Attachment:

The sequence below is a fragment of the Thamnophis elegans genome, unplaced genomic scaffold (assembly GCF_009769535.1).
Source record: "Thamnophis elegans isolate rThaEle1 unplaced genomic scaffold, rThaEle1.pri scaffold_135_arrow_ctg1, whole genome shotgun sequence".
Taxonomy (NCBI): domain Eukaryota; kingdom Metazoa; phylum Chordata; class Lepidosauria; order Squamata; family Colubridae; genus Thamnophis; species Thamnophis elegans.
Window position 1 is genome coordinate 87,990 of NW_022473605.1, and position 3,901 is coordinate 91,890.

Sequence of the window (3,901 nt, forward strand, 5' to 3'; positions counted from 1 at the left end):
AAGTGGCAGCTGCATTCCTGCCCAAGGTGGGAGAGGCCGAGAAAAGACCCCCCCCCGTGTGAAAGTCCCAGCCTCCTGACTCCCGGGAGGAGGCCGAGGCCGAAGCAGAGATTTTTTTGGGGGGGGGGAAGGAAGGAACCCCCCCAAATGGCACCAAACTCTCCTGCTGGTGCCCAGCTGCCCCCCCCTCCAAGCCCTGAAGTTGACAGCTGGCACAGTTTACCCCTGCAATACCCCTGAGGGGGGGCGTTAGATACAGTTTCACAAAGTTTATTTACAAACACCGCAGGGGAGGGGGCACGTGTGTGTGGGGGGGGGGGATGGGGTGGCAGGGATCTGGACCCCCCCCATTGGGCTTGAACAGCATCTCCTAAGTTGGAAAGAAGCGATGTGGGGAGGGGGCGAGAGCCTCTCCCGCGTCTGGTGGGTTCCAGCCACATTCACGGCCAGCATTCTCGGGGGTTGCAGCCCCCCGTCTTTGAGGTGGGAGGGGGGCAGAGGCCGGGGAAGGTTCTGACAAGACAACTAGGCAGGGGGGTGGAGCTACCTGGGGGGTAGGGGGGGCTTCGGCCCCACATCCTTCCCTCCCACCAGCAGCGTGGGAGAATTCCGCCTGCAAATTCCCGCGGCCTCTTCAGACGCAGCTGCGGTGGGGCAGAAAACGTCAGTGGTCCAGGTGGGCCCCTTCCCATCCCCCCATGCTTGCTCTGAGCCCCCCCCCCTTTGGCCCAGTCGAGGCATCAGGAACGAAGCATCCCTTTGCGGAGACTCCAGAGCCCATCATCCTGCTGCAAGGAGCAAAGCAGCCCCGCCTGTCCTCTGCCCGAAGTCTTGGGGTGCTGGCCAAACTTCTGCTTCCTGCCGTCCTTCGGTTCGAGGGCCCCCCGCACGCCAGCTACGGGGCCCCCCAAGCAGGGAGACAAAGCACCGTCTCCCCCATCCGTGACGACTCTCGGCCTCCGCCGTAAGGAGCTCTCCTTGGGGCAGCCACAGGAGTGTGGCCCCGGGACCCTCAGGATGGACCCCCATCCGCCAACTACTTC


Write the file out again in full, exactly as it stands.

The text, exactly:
The sequence below is a fragment of the Thamnophis elegans genome, unplaced genomic scaffold (assembly GCF_009769535.1).
Source record: "Thamnophis elegans isolate rThaEle1 unplaced genomic scaffold, rThaEle1.pri scaffold_135_arrow_ctg1, whole genome shotgun sequence".
Taxonomy (NCBI): domain Eukaryota; kingdom Metazoa; phylum Chordata; class Lepidosauria; order Squamata; family Colubridae; genus Thamnophis; species Thamnophis elegans.
Window position 1 is genome coordinate 87,990 of NW_022473605.1, and position 3,901 is coordinate 91,890.

Sequence of the window (3,901 nt, forward strand, 5' to 3'; positions counted from 1 at the left end):
AAGTGGCAGCTGCATTCCTGCCCAAGGTGGGAGAGGCCGAGAAAAGACCCCCCCCCGTGTGAAAGTCCCAGCCTCCTGACTCCCGGGAGGAGGCCGAGGCCGAAGCAGAGATTTTTTTGGGGGGGGGGAAGGAAGGAACCCCCCCAAATGGCACCAAACTCTCCTGCTGGTGCCCAGCTGCCCCCCCCTCCAAGCCCTGAAGTTGACAGCTGGCACAGTTTACCCCTGCAATACCCCTGAGGGGGGGCGTTAGATACAGTTTCACAAAGTTTATTTACAAACACCGCAGGGGAGGGGGCACGTGTGTGTGGGGGGGGGGGATGGGGTGGCAGGGATCTGGACCCCCCCCATTGGGCTTGAACAGCATCTCCTAAGTTGGAAAGAAGCGATGTGGGGAGGGGGCGAGAGCCTCTCCCGCGTCTGGTGGGTTCCAGCCACATTCACGGCCAGCATTCTCGGGGGTTGCAGCCCCCCGTCTTTGAGGTGGGAGGGGGGCAGAGGCCGGGGAAGGTTCTGACAAGACAACTAGGCAGGGGGGTGGAGCTACCTGGGGGGTAGGGGGGGCTTCGGCCCCACATCCTTCCCTCCCACCAGCAGCGTGGGAGAATTCCGCCTGCAAATTCCCGCGGCCTCTTCAGACGCAGCTGCGGTGGGGCAGAAAACGTCAGTGGTCCAGGTGGGCCCCTTCCCATCCCCCCATGCTTGCTCTGAGCCCCCCCCCCTTTGGCCCAGTCGAGGCATCAGGAACGAAGCATCCCTTTGCGGAGACTCCAGAGCCCATCATCCTGCTGCAAGGAGCAAAGCAGCCCCGCCTGTCCTCTGCCCGAAGTCTTGGGGTGCTGGCCAAACTTCTGCTTCCTGCCGTCCTTCGGTTCGAGGGCCCCCCGCACGCCAGCTACGGGGCCCCCCAAGCAGGGAGACAAAGCACCGTCTCCCCCATCCGTGACGACTCTCGGCCTCCGCCGTAAGGAGCTCTCCTTGGGGCAGCCACAGGAGTGTGGCCCCGGGACCCTCAGGATGGACCCCCATCCGCCAACTACTTC